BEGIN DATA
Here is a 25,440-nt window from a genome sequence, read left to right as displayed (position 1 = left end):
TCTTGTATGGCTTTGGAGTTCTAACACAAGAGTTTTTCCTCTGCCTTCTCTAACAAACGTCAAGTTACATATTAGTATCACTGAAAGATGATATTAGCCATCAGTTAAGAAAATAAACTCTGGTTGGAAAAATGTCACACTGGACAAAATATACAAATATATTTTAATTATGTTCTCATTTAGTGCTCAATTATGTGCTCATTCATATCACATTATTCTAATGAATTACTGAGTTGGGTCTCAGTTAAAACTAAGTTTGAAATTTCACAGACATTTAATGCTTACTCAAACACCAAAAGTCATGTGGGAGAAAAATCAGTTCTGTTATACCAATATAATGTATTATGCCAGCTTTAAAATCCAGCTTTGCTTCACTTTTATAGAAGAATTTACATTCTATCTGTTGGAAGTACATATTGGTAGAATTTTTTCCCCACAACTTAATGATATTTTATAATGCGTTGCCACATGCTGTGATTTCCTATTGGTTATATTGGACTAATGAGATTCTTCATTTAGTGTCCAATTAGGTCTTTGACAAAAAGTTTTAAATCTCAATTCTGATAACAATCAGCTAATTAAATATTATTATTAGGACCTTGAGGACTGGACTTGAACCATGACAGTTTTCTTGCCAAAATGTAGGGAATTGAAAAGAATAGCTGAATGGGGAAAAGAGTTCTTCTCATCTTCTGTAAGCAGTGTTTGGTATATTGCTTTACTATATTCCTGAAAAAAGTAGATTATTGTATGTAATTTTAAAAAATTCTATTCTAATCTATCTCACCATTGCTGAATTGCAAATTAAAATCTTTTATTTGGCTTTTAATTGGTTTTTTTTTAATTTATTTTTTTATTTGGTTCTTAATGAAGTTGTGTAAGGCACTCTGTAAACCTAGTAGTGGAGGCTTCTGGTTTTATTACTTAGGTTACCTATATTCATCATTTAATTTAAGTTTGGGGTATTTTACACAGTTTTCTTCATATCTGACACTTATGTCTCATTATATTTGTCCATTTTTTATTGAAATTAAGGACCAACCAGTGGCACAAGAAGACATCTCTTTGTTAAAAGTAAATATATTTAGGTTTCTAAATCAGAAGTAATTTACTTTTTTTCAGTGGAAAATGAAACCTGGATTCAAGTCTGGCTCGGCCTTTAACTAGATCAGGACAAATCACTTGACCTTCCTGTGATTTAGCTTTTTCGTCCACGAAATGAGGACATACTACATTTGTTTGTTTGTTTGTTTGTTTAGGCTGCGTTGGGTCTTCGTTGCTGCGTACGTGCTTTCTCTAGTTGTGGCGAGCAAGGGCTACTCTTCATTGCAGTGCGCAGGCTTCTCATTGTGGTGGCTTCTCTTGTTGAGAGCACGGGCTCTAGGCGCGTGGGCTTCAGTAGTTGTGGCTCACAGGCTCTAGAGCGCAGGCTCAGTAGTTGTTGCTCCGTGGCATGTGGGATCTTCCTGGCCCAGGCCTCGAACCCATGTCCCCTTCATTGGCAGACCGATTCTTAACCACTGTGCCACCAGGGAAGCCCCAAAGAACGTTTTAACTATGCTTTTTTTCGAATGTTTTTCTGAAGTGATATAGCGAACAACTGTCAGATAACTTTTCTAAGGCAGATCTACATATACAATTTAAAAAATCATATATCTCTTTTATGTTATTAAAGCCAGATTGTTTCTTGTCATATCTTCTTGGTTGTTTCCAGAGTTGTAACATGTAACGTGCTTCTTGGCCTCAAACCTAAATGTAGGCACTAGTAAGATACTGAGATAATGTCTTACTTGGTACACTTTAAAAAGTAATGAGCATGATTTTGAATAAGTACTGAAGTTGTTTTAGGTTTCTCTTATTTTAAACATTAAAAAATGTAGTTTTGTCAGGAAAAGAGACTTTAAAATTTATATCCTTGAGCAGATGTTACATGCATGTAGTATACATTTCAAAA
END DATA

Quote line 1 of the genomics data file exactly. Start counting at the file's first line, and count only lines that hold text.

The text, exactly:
Here is a 25,440-nt window from a genome sequence, read left to right as displayed (position 1 = left end):